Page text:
Rock of Cashel

While exploring the wonders of Southeast Ireland, adventurous travelers won’t want to miss the extraordinary Rock of Cashel located in County Tipperary. Certainly one of the most visited sites in Ireland the Rock of Cashel sits to the north of the town of Cashel, and it combines spiritual grace, mysterious beauty, and scenic elegance. It is one of Ireland’s most spectacular archeological sites.

The word ‘cashel’ is an anglicized version of the Irish word caiseal, meaning ‘fortress.’ The Rock of Cashel rises as giant, circular mound 200 feet above the surrounding plains and meadows. A cluster of ruins are nestled on its crown. The largest structure is the remains of St. Patrick’s Cathedral. Built in the 13th century, the cathedral was destroyed by fire in 1495. The building was later restored. However, when Cromwell’s forces brutally overwhelmed Ireland Cashel Rock was destroyed once more. Hundreds of townspeople had sought refuge from the British soldiers within the cathedral walls and were burned to death when Cromwell’s men set fire to the building. For the people of Ireland Cashel Rock serves a reminder of foreign brutality, spiritual strength, and Irish courage.

Cormac’s Chapel is also located on top of the Rock of Cashel. The chapel is the best-preserved building of the lot, and it can be found south of St. Patrick’s Cathedral. Cormac’s Chapel was built in 1127 by Cormac Macarthy, king of Desmond and bishop of Cashel. The round tower is the third and last of the structures on the Rock. The tower is an impressive 92 feet high and its top offers a spectacular view of the surrounding plains and mountains. Other sites around the Rock of Cashel include Hore Abbey, the Hall of the Vicars Choral, and Cashel’s cultural center, Brú Ború. The Rock of Cashel museum is located near the entrance to the rock. Besides explaining fascinating diagrams and documents, the museum guides will gladly tell you about the legendary origin of the Rock of Cashel.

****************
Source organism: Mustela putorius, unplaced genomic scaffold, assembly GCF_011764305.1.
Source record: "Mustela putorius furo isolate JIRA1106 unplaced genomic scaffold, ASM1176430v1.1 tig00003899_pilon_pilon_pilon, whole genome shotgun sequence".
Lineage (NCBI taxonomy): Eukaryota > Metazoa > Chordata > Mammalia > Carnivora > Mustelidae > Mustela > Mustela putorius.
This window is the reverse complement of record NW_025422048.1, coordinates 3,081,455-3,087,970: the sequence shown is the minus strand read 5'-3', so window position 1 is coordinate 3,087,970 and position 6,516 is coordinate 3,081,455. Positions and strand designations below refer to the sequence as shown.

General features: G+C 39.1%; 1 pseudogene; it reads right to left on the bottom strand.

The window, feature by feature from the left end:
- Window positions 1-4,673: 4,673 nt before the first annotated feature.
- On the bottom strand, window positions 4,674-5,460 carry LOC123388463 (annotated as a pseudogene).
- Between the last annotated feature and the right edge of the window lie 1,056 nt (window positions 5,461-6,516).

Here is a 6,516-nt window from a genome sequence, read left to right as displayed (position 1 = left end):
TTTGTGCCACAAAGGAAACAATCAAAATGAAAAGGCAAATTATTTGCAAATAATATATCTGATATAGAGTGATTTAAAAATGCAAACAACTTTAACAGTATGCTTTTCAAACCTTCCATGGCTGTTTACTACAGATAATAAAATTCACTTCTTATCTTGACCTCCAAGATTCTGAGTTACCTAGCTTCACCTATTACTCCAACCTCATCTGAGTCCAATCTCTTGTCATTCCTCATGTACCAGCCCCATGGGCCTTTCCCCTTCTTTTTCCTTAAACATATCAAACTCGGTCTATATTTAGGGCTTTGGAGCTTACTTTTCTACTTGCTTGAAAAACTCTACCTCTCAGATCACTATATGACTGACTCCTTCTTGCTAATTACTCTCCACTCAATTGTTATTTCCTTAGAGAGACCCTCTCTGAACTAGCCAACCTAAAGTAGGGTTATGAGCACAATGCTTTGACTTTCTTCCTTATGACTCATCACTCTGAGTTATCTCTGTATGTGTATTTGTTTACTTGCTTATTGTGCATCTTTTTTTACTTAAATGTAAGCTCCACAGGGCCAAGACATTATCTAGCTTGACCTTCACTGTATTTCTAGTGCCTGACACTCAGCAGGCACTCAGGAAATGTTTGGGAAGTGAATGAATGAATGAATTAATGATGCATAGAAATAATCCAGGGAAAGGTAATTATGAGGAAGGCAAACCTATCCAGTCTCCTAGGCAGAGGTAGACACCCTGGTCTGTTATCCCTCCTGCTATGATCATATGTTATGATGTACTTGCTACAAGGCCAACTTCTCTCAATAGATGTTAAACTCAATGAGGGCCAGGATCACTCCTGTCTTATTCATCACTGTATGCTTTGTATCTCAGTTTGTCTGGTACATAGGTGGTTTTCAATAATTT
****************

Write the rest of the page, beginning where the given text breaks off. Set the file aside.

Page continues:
The legendary origin of the Rock of Cashel dates back to approximately 432 AD. Now a market town, Cashel was once a center of royal and religious power. According to legend, St. Patrick arrived in Cashel in AD 432 and baptized King Aengus, who became Ireland’s first Christian ruler. During the baptism, the devil hurriedly flew over Ireland and, hindered by the Slieve Bloom Mountains, the flying fiend took an enormous bite out of the stony peaks. After he reached the opposite side of the mountains, the devil spat out his mountainous mouthful and inadvertently formed the Rock of Cashel. The legendary origin of the Rock of Cashel, then, also explains the gap (known as the Devil’s Bite) in the Slieve Bloom Mountains, which can be seen to the north of the rock.

Besides tales explaining the legendary origin of the Rock of Cashel, other stories exist that link this location to the emergence of the shamrock as an Irish symbol. According to legend, during the baptism, St. Patrick plucked a shamrock to explain the mystery of the Trinity and so gave Christian Ireland a powerful new emblem.

Whether it is business, pleasure, a two-week trip or a year-long voyage that brings you to Ireland Cashel Rock should be included on your travel itinerary. A solitary rock mound towering above a gentle green field, like a hand reaching to heaven, the Rock combines Irish legend, history, and geological brilliance.



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